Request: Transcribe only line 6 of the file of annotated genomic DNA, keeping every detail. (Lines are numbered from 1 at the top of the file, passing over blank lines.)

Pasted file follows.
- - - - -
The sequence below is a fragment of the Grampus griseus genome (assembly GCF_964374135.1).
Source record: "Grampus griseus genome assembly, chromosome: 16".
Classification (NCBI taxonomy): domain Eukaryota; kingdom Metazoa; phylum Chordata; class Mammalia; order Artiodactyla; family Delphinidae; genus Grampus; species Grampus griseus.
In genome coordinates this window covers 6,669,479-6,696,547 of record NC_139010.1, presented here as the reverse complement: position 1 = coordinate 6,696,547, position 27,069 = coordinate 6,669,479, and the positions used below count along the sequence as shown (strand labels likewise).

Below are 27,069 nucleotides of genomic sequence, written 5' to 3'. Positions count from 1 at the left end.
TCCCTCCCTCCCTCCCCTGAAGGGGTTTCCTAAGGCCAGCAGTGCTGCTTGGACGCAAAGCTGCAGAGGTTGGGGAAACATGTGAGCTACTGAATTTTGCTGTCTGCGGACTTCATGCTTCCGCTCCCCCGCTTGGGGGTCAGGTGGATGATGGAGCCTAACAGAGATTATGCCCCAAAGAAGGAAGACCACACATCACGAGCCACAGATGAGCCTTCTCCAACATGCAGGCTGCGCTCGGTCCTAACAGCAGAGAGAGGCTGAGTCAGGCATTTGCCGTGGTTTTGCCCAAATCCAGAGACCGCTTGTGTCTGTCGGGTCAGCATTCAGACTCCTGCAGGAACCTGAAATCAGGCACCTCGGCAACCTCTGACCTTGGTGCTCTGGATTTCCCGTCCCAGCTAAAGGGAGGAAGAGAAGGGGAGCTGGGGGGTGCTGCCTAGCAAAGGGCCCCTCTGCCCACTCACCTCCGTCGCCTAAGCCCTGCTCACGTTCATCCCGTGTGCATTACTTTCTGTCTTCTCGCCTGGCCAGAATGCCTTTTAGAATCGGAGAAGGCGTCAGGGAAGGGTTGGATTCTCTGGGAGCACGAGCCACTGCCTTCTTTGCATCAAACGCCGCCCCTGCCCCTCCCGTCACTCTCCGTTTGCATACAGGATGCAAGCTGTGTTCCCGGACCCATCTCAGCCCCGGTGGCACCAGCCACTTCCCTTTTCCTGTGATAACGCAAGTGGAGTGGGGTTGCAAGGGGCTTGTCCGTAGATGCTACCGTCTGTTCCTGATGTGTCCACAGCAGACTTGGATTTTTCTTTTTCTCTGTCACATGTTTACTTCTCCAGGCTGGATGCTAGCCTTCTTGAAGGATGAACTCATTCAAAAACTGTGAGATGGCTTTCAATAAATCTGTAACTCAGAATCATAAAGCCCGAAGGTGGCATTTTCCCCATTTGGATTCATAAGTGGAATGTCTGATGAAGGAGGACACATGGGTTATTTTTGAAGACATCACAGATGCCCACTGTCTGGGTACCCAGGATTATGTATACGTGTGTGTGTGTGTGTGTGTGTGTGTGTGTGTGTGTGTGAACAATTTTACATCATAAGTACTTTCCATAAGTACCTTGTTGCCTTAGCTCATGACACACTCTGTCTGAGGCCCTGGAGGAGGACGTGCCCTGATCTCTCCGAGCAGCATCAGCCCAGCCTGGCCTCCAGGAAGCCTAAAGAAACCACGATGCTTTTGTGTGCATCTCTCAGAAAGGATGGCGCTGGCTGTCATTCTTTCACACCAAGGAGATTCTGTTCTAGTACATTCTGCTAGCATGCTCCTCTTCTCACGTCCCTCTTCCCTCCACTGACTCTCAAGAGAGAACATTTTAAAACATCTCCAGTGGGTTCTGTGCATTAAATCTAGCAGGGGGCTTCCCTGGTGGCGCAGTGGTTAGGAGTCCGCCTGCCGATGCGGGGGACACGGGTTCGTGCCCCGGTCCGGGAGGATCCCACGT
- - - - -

TCCCTCCCTCCCTCCCCTGAAGGGGTTTCCTAAGGCCAGCAGTGCTGCTTGGACGCAAAGCTGCAGAGGTTGGGGAAACATGTGAGCTACTGAATTTTGCTGTCTGCGGACTTCATGCTTCCGCTCCCCCGCTTGGGGGTCAGGTGGATGATGGAGCCTAACAGAGATTATGCCCCAAAGAAGGAAGACCACACATCACGAGCCACAGATGAGCCTTCTCCAACATGCAGGCTGCGCTCGGTCCTAACAGCAGAGAGAGGCTGAGTCAGGCATTTGCCGTGGTTTTGCCCAAATCCAGAGACCGCTTGTGTCTGTCGGGTCAGCATTCAGACTCCTGCAGGAACCTGAAATCAGGCACCTCGGCAACCTCTGACCTTGGTGCTCTGGATTTCCCGTCCCAGCTAAAGGGAGGAAGAGAAGGGGAGCTGGGGGGTGCTGCCTAGCAAAGGGCCCCTCTGCCCACTCACCTCCGTCGCCTAAGCCCTGCTCACGTTCATCCCGTGTGCATTACTTTCTGTCTTCTCGCCTGGCCAGAATGCCTTTTAGAATCGGAGAAGGCGTCAGGGAAGGGTTGGATTCTCTGGGAGCACGAGCCACTGCCTTCTTTGCATCAAACGCCGCCCCTGCCCCTCCCGTCACTCTCCGTTTGCATACAGGATGCAAGCTGTGTTCCCGGACCCATCTCAGCCCCGGTGGCACCAGCCACTTCCCTTTTCCTGTGATAACGCAAGTGGAGTGGGGTTGCAAGGGGCTTGTCCGTAGATGCTACCGTCTGTTCCTGATGTGTCCACAGCAGACTTGGATTTTTCTTTTTCTCTGTCACATGTTTACTTCTCCAGGCTGGATGCTAGCCTTCTTGAAGGATGAACTCATTCAAAAACTGTGAGATGGCTTTCAATAAATCTGTAACTCAGAATCATAAAGCCCGAAGGTGGCATTTTCCCCATTTGGATTCATAAGTGGAATGTCTGATGAAGGAGGACACATGGGTTATTTTTGAAGACATCACAGATGCCCACTGTCTGGGTACCCAGGATTATGTATACGTGTGTGTGTGTGTGTGTGTGTGTGTGTGTGTGTGTGTGAACAATTTTACATCATAAGTACTTTCCATAAGTACCTTGTTGCCTTAGCTCATGACACACTCTGTCTGAGGCCCTGGAGGAGGACGTGCCCTGATCTCTCCGAGCAGCATCAGCCCAGCCTGGCCTCCAGGAAGCCTAAAGAAACCACGATGCTTTTGTGTGCATCTCTCAGAAAGGATGGCGCTGGCTGTCATTCTTTCACACCAAGGAGATTCTGTTCTAGTACATTCTGCTAGCATGCTCCTCTTCTCACGTCCCTCTTCCCTCCACTGACTCTCAAGAGAGAACATTTTAAAACATCTCCAGTGGGTTCTGTGCATTAAATCTAGCAGGGGGCTTCCCTGGTGGCGCAGTGGTTAGGAGTCCGCCTGCCGATGCGGGGGACACGGGTTCGTGCCCCGGTCCGGGAGGATCCCACGT